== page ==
Specifically, the forecast calls for a chance of showers and thunderstorms within 20 nm of the Shuttle Landing Facility, a violation of NASA flight rules that protect for a contingency landing at the launch site, and cumulus clouds within 10 nm of Launch Pad 39A, where Atlantis stands poised for liftoff. The forecast improves for launch attempts on Saturday and/or Sunday, after which the Eastern Test Range schedule shifts to support a Delta 4 rocket launch on July 14 with a GPS satellite for the Air Force. The shuttle’s next launch window opens July 16 if the Delta launches on time.
The abridged, four-member STS-135 crew, headed by Navy Capt. (ret) Christopher Ferguson, arrived at the Florida spaceport Monday afternoon in a pair of T-38 training jets.
“It’s such a pleasure to come down here when you have a rocket on the pad and it’s got your stuff loaded on it,” astronaut Rex Walheim tells reporters gathered at the landing strip.
NASA pared the last shuttle crew from the normal six or seven members to four to accommodate an emergency return on Russian Soyuz capsules, as there is no second shuttle available to mount a rescue mission should Atlantis sustain significant enough damage during launch or while in orbit to prevent a safe re-entry. NASA has preserved a safe haven option for shuttle crewmembers aboard the International Space Station and shuttle rescue capability since returning the fleet to flight after the 2003 Columbia accident.
Ferguson, Walheim, pilot Douglas Hurley and mission specialist Sandra Magnus were all fitted for Soyuz Sokol spacesuits, though just Walheim’s is flying with the STS-135 cargo. The others would be flown to the station as needed.
“The plan would basically change the sequence of when people would come down,” Walheim said in a preflight interview. “Some of the folks on the space station would stay longer than they anticipated, and then as spots free up we’d cycle our crew down one by one. [Russia] also will launch Soyuz spacecraft with just two people instead of three, which leaves a spot for them to come down with one of our crewmembers. We will kind of methodically do that until everybody’s rotated down.” Walheim would be the first to return, followed by Ferguson, Magnus and Hurley.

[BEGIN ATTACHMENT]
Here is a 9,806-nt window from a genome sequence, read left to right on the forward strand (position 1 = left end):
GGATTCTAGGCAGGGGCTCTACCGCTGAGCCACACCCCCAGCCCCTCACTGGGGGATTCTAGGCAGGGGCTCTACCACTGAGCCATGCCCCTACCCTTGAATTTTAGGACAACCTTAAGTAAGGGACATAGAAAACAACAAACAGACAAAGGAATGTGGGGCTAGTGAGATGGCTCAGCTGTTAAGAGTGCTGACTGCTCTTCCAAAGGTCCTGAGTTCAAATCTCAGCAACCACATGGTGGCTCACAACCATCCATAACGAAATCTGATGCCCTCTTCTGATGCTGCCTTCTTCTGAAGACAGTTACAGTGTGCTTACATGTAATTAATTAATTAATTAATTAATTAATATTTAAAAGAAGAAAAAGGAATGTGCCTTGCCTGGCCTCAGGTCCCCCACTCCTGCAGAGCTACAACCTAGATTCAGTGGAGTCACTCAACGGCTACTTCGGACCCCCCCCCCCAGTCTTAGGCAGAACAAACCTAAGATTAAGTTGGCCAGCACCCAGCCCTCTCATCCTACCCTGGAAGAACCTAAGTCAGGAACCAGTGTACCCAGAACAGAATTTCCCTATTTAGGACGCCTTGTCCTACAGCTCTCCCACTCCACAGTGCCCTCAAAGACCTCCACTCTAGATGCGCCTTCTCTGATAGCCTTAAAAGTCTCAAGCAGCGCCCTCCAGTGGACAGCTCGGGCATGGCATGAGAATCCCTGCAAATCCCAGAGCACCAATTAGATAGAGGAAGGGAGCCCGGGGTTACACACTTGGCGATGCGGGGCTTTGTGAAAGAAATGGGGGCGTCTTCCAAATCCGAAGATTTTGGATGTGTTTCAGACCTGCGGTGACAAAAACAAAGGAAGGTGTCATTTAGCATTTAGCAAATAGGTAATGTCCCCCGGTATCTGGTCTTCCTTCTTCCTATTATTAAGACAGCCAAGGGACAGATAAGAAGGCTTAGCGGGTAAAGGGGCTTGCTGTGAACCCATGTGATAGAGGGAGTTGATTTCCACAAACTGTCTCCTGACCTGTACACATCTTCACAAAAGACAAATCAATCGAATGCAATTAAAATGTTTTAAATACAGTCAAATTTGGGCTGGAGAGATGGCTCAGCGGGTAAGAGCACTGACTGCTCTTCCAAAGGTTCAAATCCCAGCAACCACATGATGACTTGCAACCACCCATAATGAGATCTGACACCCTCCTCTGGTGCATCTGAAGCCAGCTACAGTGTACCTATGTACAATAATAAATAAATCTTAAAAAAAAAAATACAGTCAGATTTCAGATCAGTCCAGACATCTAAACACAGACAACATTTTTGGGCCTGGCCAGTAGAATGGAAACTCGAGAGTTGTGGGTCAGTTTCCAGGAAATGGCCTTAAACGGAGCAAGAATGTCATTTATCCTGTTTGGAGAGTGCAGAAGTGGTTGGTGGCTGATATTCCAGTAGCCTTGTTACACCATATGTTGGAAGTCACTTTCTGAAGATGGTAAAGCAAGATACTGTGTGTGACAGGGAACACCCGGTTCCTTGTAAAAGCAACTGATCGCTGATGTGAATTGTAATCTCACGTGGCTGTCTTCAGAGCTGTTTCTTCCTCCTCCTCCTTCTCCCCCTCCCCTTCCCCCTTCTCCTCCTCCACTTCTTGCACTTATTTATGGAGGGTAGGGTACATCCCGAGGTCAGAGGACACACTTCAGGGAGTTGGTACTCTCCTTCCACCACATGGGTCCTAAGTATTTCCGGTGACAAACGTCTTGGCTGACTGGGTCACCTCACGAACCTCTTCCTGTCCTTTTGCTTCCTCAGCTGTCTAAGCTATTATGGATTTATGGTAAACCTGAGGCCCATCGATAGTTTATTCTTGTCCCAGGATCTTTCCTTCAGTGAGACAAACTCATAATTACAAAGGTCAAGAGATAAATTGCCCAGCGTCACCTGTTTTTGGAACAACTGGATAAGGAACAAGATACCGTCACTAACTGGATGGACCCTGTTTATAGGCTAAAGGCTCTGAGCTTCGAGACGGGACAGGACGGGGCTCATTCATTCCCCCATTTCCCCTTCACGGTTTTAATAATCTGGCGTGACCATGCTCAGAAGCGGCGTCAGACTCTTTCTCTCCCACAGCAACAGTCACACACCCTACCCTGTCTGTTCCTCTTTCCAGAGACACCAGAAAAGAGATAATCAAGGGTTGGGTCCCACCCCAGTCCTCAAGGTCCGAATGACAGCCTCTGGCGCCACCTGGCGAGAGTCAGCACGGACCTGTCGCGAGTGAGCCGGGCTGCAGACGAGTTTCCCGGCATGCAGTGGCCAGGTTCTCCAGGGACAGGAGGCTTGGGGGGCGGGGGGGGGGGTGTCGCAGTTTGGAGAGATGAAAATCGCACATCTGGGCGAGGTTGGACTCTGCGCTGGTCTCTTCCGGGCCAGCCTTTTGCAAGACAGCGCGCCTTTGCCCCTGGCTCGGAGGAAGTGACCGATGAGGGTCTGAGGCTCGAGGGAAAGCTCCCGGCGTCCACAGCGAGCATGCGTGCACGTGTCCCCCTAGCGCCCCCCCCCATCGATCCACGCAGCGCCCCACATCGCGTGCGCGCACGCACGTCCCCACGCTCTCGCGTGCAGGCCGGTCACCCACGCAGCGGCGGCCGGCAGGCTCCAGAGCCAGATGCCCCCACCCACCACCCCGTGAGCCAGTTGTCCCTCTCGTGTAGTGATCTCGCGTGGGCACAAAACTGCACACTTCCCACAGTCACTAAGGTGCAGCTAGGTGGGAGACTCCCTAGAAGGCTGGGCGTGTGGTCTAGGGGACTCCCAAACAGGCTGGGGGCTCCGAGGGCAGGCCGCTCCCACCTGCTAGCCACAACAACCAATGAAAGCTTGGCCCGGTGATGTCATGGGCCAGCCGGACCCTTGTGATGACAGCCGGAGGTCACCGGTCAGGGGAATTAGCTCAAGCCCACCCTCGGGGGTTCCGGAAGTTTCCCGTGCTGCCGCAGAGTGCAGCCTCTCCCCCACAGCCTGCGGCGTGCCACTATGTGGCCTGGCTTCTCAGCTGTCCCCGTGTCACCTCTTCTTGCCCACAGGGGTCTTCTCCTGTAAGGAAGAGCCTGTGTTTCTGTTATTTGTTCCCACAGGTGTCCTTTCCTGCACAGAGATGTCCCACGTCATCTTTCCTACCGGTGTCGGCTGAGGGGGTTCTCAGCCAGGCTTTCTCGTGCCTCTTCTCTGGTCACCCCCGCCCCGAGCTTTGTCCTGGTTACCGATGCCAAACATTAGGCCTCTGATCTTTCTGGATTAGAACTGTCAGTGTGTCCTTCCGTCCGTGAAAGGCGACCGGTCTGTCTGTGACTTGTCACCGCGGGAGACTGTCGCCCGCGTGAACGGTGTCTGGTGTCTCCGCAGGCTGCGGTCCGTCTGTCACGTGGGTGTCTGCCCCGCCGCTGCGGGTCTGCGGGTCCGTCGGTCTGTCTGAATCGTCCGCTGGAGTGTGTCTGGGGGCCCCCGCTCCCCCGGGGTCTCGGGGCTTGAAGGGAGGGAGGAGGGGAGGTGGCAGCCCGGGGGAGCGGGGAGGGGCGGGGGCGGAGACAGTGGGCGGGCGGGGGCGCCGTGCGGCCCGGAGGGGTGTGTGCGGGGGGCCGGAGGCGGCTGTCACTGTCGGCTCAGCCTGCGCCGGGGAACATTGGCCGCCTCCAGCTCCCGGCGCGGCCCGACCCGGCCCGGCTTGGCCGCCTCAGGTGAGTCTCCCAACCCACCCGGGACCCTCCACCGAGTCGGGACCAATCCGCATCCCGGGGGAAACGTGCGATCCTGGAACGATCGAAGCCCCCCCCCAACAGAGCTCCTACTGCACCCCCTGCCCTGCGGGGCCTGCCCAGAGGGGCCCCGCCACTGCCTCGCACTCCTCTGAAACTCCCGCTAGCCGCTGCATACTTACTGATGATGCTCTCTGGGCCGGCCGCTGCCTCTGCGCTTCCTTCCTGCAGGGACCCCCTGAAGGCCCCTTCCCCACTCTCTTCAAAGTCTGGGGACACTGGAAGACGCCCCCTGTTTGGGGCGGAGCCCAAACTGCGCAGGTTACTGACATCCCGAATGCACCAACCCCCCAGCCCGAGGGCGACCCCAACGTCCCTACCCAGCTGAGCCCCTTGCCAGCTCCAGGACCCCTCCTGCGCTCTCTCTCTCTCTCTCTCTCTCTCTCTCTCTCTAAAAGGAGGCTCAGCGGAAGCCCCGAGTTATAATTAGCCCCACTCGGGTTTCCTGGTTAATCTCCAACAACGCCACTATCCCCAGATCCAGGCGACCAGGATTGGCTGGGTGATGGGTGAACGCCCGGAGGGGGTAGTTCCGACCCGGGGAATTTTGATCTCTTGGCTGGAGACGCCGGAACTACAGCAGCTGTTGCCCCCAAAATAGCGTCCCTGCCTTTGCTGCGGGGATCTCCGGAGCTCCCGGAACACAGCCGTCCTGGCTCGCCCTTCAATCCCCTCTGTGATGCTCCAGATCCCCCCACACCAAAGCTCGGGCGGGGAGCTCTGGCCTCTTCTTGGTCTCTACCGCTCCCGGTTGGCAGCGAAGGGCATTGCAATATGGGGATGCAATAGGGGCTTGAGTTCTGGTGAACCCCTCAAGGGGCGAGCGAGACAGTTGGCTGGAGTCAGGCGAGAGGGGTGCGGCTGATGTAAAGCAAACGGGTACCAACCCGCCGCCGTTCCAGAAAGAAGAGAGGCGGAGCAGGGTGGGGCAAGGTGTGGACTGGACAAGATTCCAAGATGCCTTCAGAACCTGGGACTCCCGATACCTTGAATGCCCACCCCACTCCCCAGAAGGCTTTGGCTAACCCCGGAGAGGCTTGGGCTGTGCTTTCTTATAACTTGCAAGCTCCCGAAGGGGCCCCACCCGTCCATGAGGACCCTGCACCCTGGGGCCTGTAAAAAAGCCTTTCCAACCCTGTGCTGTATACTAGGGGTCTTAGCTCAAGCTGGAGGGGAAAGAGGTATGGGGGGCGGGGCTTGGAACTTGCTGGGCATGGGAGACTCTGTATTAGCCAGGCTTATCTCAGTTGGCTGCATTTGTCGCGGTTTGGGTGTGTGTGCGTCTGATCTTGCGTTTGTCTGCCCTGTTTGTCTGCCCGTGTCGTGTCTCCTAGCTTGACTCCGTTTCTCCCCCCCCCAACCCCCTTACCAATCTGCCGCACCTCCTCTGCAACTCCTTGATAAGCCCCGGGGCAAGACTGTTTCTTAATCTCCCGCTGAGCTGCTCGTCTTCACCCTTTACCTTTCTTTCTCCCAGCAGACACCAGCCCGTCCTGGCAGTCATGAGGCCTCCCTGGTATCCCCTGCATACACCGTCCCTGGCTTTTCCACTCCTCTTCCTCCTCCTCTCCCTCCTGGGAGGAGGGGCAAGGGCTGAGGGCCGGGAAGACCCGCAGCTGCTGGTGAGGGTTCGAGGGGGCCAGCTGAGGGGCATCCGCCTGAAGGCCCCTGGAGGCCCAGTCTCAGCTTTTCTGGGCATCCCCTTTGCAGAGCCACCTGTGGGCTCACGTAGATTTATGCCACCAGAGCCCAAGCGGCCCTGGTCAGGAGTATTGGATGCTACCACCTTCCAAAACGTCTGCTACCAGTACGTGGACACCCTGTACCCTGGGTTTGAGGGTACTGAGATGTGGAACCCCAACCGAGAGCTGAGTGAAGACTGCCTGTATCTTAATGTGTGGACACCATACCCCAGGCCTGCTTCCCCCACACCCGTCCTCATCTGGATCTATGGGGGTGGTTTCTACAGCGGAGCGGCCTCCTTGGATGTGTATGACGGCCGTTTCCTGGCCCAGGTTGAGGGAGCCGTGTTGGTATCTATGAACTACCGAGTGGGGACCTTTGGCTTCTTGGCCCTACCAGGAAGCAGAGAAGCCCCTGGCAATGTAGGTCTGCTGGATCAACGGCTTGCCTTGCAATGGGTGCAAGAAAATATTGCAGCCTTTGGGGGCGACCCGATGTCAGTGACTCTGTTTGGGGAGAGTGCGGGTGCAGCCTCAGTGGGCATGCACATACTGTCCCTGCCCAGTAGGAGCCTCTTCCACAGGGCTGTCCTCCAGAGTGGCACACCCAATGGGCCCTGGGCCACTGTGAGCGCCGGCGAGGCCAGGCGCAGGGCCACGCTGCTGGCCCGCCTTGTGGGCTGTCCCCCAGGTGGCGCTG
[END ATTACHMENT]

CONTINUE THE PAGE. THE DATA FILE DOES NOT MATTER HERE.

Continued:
The goal of NASA’s final shuttle flight is to deliver a year’s worth of food, clothing, supplies and equipment to the space station to buy time in case NASA’s commercial cargo resuppliers, Space Exploration Technologies and Orbital Sciences Corp., encounter technical delays with their programs.
NASA, News aircraft models, airplane models, atlantis, Columbia, discovery, endeavour, helicopter models, model airplanes, model helicopters, model planes, plane models, Shuttle Discovery, STS-133, STS-134, STS-135, warplanes, wooden airplane models
On Mar. 9, Shuttle Discovery returned from its expedition for the final time, rolling onto the runway at NASA’s Kennedy Space Center in Florida, where the 27-year-old spacecraft and her six astronauts received a spirited homecoming.
Under mostly sunny skies at 11:57 a.m. EST, the fleet-leading orbiter touched down on Runway 15, ending her 39th trip to space with just over 148.2 million mi. on her odometer and an accumulated 365 days in orbit.
The successful 13-day flight leaves just one and possibly two more missions before the three-decade old shuttle program ends. Discovery’s strong performance, with only a small handful of in-flight anomalies that did not prevent two productive one-day mission extensions, is raising similar expectations for the STS-134 and STS-135 missions, which would send Endeavour and Atlantis into orbit before retirement.
Bill Gerstenmaier, NASA’s associate administrator for space operations, told a post-landing briefing, said “We need to keep the focus,”adding, “We need to keep the focus on those flights, stay diligent and work those flights just as hard as we did this flight.”
Over a 13-day mission, Discovery commander Steve Lindsey, pilot Eric Boe, Mike Barratt, Nicole Stott, Al Drew and Steve Bowen equipped the International Space Station with the U.S. segment’s last habitable compartment, the Permanent Multipurpose Module, and an external platform for the stowage of spare parts. Discovery’s STS-133 mission delivered five tons of internal cargo, including research equipment. The science gear included Robonaut 2, a joint project between NASA and General Motors to investigate safe human/machine interactions in weightlessness.